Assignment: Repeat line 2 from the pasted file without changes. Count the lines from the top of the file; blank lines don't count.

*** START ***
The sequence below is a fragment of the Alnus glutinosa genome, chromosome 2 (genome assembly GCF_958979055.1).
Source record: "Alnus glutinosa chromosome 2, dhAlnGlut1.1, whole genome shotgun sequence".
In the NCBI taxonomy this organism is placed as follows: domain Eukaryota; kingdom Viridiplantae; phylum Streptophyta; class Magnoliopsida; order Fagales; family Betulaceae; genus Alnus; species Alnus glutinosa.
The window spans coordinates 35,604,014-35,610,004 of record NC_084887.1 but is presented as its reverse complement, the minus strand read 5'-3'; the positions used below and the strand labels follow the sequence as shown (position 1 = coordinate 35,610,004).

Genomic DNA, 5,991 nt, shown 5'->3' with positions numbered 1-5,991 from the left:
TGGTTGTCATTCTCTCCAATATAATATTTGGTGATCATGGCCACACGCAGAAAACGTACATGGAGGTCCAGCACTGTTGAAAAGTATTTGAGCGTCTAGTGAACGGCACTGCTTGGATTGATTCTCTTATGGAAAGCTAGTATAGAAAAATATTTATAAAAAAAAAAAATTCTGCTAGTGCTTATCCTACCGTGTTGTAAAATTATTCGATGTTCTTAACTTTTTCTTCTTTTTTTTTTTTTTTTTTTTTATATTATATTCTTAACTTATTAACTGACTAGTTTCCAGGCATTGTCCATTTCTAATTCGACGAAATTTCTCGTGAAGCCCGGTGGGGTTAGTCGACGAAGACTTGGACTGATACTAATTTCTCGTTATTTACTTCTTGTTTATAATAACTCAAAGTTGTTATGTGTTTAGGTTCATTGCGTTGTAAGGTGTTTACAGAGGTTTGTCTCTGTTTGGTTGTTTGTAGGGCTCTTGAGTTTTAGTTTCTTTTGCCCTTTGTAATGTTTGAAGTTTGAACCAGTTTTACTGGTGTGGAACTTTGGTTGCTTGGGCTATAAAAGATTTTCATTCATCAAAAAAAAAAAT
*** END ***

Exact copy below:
Source record: "Alnus glutinosa chromosome 2, dhAlnGlut1.1, whole genome shotgun sequence".